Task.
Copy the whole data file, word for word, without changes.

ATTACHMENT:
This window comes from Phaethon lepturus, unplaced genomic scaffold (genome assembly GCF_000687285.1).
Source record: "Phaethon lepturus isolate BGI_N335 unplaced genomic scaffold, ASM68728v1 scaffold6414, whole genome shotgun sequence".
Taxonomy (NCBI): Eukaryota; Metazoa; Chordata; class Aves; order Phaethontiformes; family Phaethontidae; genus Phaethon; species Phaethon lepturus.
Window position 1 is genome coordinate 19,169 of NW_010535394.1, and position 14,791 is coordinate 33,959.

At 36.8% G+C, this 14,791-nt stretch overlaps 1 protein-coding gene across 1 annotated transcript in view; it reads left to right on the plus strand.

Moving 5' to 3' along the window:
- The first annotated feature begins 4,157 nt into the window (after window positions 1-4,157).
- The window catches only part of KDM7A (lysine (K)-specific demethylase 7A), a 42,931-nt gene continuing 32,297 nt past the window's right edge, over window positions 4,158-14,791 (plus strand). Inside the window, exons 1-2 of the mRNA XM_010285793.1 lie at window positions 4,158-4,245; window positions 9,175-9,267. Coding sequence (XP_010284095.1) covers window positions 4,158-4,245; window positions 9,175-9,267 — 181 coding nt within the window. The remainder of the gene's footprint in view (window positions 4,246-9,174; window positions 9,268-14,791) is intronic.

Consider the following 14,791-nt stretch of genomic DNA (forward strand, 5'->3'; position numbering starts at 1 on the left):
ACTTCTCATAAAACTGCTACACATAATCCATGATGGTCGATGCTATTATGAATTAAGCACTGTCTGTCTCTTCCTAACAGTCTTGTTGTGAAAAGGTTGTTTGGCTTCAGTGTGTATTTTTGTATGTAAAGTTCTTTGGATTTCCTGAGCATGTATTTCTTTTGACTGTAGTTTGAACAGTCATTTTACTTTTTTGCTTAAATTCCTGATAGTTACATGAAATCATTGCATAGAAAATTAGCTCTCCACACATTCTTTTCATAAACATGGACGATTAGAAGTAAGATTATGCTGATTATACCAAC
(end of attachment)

This window comes from Phaethon lepturus, unplaced genomic scaffold (genome assembly GCF_000687285.1).
Source record: "Phaethon lepturus isolate BGI_N335 unplaced genomic scaffold, ASM68728v1 scaffold6414, whole genome shotgun sequence".
Taxonomy (NCBI): Eukaryota; Metazoa; Chordata; class Aves; order Phaethontiformes; family Phaethontidae; genus Phaethon; species Phaethon lepturus.
Window position 1 is genome coordinate 19,169 of NW_010535394.1, and position 14,791 is coordinate 33,959.

At 36.8% G+C, this 14,791-nt stretch overlaps 1 protein-coding gene across 1 annotated transcript in view; it reads left to right on the plus strand.

Moving 5' to 3' along the window:
- The first annotated feature begins 4,157 nt into the window (after window positions 1-4,157).
- The window catches only part of KDM7A (lysine (K)-specific demethylase 7A), a 42,931-nt gene continuing 32,297 nt past the window's right edge, over window positions 4,158-14,791 (plus strand). Inside the window, exons 1-2 of the mRNA XM_010285793.1 lie at window positions 4,158-4,245; window positions 9,175-9,267. Coding sequence (XP_010284095.1) covers window positions 4,158-4,245; window positions 9,175-9,267 — 181 coding nt within the window. The remainder of the gene's footprint in view (window positions 4,246-9,174; window positions 9,268-14,791) is intronic.

Consider the following 14,791-nt stretch of genomic DNA (forward strand, 5'->3'; position numbering starts at 1 on the left):
ACTTCTCATAAAACTGCTACACATAATCCATGATGGTCGATGCTATTATGAATTAAGCACTGTCTGTCTCTTCCTAACAGTCTTGTTGTGAAAAGGTTGTTTGGCTTCAGTGTGTATTTTTGTATGTAAAGTTCTTTGGATTTCCTGAGCATGTATTTCTTTTGACTGTAGTTTGAACAGTCATTTTACTTTTTTGCTTAAATTCCTGATAGTTACATGAAATCATTGCATAGAAAATTAGCTCTCCACACATTCTTTTCATAAACATGGACGATTAGAAGTAAGATTATGCTGATTATACCAAC